Thursday, May 31, 2012

Volunteer cardoon in our backyard

Last fall I noticed that a plant with soft silver green leaves was emerging at the edge of our peppermint patch. This spot is not in a planting bed per se, nor does it get watered. That anything other than peppermint or weeds would grow there was amazing enough. Even more curious was the fact that the plant appeared to be a cardoon (Cynara cardunculus), or artichoke thistle. We had never grown cardoon in the backyard before, so a seed must have found its way to our house from somewhere else. How are cardoon seeds spread? By the wind? By birds? I really don’t know.

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December 18, 2011

Fast forward four months to April. The cardoon is beginning to bulk up. Its leaves are getting larger and more architectural.

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April 5, 2012

Jump ahead by another seven weeks to the end of May. Flower heads are emerging.

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May 25, 2012

They should be in full bloom very soon.

                                                                                                                                              
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May 25, 2012

The plant is six feet tall now and has become a commanding presence in this corner of the backyard.

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May 31, 2012

I'm having a hard time photographing it in one frame because I can’t back up far enough (my back hits the fence). This is a panorama stitched together from four individual photos.

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May 31, 2012

I’ve always thought that cardoons—and artichokes, which are dead ringers—are uniquely beautiful. With their deeply lobed spiky leaves, they look vaguely alien, the way many succulents do. But unlike succulents, they’re much softer to the touch.

Technically speaking, cardoons and artichokes are perennial thistles, so with any luck this volunteer will stick around for another year or two (I’ve begun to give it occasional water). Maybe it will even begin to sucker. I wouldn’t mind that at all since this spot would otherwise be bare, boring and ugly.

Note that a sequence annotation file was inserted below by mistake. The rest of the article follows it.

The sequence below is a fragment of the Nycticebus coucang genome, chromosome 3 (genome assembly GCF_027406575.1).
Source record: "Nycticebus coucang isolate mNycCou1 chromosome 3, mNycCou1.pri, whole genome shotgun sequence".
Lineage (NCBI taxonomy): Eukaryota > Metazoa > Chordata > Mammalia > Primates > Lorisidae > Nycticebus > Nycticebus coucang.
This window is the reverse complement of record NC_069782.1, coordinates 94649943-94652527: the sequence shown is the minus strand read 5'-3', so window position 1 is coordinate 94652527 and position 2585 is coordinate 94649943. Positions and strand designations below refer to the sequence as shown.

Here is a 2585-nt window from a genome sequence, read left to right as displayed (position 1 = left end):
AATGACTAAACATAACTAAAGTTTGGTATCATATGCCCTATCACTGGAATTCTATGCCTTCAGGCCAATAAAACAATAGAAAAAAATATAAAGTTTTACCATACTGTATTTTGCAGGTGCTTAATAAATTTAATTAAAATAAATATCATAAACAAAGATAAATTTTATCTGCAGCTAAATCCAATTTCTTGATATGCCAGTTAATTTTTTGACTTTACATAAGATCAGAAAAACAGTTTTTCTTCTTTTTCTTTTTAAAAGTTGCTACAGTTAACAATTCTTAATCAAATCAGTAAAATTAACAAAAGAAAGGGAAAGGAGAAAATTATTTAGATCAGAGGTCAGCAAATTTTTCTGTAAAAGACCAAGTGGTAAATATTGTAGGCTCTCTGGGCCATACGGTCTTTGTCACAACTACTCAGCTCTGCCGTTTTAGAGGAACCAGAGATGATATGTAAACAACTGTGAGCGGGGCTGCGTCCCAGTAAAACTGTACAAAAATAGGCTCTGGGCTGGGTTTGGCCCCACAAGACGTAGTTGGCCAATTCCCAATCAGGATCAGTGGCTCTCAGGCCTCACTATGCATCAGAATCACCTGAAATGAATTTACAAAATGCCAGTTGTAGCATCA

I love the unexpected, and this cardoon has been the biggest horticultural surprise of the year. And I didn’t have to pay a penny for it!

8 comments:

  1. I've always said free is the very best price. The bees are going to love those flowers.

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    1. They sure will. My wife was just commenting on how many bees there are in the front yard. No bee shortage around here, that's for sure. Lots of local honey for sale at the farmer's market, too!

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  2. Curious thing how it managed to get there but it's an unexpected, welcome addition to your garden. It's gorgeous plant that I love for it's sheer size and architectural habit!

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    1. I even like common thistles. There's one kind I see a lot in fields near here that has gorgeously variegated leaves. I'm tempted to transplant one :-).

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  3. At least I'm not the only one who lets big, imposing volunteers decide what a bed is going to look like! You reminded me that I want to start some more cardoon seeds this year so I can have some blooms next year (winter permitting) too.

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    1. I welcome volunteers with open arms as long as they're not weeds. For years we've had volunteer tomatillos. Not this year, unfortunately, so I actually just bought one.

      I'm so enamored with this cardoon that I will buy another one for a bare spot in the front yard where a couple of perennials failed to return. Cardoons are not easy to find in local nurseries, so I may have to make do with a globe artichoke instead (they are plentiful in nurseries).

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  4. I thought I read these can reseed like crazy...invasive, noxious weed, and all that. Gorgeous, but be careful!

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    1. I haven't heard of it being invasive, at least not in our climate. I haven't seen any other cardoons around so I'm not sure it reseeds that readily here. On the other hand, the seed for our plant has to have come from somewhere!

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